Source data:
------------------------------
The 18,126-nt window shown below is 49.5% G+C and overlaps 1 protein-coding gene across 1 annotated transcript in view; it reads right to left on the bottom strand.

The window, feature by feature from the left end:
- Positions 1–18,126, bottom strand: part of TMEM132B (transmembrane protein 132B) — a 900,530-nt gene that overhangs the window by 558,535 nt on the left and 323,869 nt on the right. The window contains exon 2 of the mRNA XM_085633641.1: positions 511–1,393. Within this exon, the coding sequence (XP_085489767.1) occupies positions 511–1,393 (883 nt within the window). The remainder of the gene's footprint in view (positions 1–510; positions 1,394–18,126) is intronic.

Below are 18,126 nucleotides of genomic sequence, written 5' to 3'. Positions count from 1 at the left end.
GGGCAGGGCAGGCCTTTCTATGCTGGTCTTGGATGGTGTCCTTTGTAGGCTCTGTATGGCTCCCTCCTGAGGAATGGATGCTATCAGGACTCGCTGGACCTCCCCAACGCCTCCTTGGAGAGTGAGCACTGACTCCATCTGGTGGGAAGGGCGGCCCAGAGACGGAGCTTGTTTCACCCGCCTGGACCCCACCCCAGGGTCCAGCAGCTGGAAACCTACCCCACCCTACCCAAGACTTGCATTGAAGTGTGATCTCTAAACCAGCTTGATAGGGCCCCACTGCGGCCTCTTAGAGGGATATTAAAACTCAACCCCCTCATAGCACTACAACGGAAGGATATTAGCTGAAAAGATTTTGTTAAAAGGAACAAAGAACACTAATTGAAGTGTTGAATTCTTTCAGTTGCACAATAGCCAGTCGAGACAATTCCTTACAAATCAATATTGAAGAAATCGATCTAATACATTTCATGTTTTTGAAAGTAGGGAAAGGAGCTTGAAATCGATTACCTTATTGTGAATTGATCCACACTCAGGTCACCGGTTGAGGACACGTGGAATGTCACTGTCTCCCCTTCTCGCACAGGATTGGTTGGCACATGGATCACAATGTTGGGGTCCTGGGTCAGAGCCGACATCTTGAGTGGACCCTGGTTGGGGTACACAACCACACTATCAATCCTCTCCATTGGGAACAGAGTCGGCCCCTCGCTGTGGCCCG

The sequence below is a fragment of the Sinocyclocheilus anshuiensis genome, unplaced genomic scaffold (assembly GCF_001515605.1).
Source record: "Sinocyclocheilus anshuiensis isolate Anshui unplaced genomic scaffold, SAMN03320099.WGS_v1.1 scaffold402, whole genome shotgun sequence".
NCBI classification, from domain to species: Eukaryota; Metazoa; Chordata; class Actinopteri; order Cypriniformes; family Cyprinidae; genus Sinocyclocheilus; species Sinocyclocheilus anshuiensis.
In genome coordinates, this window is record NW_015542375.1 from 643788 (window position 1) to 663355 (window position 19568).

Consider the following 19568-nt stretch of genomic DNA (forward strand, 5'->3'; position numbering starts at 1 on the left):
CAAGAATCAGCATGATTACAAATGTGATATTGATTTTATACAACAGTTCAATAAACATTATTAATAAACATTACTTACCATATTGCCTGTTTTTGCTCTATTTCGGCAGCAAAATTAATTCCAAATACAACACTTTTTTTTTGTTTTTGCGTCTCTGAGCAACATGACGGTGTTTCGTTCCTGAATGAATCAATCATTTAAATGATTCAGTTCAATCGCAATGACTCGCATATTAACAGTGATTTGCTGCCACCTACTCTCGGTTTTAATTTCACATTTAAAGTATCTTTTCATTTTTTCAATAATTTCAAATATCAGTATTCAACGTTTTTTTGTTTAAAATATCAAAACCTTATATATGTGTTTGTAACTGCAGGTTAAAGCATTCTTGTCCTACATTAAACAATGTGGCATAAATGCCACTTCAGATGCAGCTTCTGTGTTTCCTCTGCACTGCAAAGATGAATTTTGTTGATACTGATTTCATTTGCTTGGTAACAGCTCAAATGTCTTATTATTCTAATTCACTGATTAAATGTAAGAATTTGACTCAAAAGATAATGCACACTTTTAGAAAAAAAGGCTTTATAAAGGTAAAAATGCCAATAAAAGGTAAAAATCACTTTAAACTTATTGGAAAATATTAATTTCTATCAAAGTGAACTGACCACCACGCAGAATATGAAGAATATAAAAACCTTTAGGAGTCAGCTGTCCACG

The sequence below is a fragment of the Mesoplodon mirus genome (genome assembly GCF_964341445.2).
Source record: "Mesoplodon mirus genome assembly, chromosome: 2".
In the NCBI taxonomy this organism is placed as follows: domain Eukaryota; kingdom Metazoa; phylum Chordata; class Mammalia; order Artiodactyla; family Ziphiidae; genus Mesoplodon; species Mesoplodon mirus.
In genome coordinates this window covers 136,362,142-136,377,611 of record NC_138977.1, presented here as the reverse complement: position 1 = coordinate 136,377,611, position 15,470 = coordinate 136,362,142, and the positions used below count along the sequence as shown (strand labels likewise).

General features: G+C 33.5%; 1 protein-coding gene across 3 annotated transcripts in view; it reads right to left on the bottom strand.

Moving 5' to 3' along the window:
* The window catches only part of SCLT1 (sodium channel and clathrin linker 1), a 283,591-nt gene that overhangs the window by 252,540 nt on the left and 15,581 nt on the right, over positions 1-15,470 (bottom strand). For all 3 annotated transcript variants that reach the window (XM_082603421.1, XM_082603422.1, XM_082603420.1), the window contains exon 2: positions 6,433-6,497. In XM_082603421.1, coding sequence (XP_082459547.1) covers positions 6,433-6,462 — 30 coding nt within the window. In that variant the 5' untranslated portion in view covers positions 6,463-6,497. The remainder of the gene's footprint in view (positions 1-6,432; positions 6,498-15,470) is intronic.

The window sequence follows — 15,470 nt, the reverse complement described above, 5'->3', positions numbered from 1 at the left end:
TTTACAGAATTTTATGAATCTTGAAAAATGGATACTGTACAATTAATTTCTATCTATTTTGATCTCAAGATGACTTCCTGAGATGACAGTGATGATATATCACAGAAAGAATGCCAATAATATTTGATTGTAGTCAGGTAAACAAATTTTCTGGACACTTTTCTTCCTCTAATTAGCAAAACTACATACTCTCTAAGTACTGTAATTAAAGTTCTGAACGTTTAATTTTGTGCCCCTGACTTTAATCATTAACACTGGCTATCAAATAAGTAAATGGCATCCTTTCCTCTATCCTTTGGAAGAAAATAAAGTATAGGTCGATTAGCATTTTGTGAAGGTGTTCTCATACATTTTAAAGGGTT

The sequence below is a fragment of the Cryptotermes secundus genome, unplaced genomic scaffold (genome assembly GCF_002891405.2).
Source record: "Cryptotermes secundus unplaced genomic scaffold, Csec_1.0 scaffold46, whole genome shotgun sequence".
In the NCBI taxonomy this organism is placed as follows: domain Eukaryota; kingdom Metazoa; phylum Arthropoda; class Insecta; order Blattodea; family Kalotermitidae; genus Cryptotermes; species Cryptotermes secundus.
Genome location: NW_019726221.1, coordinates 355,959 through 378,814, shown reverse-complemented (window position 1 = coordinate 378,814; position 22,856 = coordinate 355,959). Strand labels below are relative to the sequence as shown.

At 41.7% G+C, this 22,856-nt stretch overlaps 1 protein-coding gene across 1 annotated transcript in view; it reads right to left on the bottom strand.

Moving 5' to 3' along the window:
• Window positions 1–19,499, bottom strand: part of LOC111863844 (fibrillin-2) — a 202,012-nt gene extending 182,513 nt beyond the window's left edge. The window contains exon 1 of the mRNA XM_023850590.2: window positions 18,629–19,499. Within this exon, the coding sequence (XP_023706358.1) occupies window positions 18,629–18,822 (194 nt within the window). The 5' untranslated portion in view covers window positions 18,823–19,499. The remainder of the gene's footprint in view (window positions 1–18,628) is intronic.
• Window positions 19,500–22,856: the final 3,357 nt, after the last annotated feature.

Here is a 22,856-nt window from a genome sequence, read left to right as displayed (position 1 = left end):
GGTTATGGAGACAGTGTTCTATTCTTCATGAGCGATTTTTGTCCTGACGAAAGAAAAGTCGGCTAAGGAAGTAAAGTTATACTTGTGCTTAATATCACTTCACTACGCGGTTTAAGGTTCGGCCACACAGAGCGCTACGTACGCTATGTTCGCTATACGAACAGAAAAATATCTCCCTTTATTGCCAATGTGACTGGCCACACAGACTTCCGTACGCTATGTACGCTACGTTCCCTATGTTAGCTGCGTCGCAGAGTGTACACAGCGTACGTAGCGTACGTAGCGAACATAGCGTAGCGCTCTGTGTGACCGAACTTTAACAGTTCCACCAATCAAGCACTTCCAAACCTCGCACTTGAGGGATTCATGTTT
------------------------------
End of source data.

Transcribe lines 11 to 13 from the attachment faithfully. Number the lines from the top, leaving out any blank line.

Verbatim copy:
CAAGAATCAGCATGATTACAAATGTGATATTGATTTTATACAACAGTTCAATAAACATTATTAATAAACATTACTTACCATATTGCCTGTTTTTGCTCTATTTCGGCAGCAAAATTAATTCCAAATACAACACTTTTTTTTTGTTTTTGCGTCTCTGAGCAACATGACGGTGTTTCGTTCCTGAATGAATCAATCATTTAAATGATTCAGTTCAATCGCAATGACTCGCATATTAACAGTGATTTGCTGCCACCTACTCTCGGTTTTAATTTCACATTTAAAGTATCTTTTCATTTTTTCAATAATTTCAAATATCAGTATTCAACGTTTTTTTGTTTAAAATATCAAAACCTTATATATGTGTTTGTAACTGCAGGTTAAAGCATTCTTGTCCTACATTAAACAATGTGGCATAAATGCCACTTCAGATGCAGCTTCTGTGTTTCCTCTGCACTGCAAAGATGAATTTTGTTGATACTGATTTCATTTGCTTGGTAACAGCTCAAATGTCTTATTATTCTAATTCACTGATTAAATGTAAGAATTTGACTCAAAAGATAATGCACACTTTTAGAAAAAAAGGCTTTATAAAGGTAAAAATGCCAATAAAAGGTAAAAATCACTTTAAACTTATTGGAAAATATTAATTTCTATCAAAGTGAACTGACCACCACGCAGAATATGAAGAATATAAAAACCTTTAGGAGTCAGCTGTCCACG

The sequence below is a fragment of the Mesoplodon mirus genome (genome assembly GCF_964341445.2).
Source record: "Mesoplodon mirus genome assembly, chromosome: 2".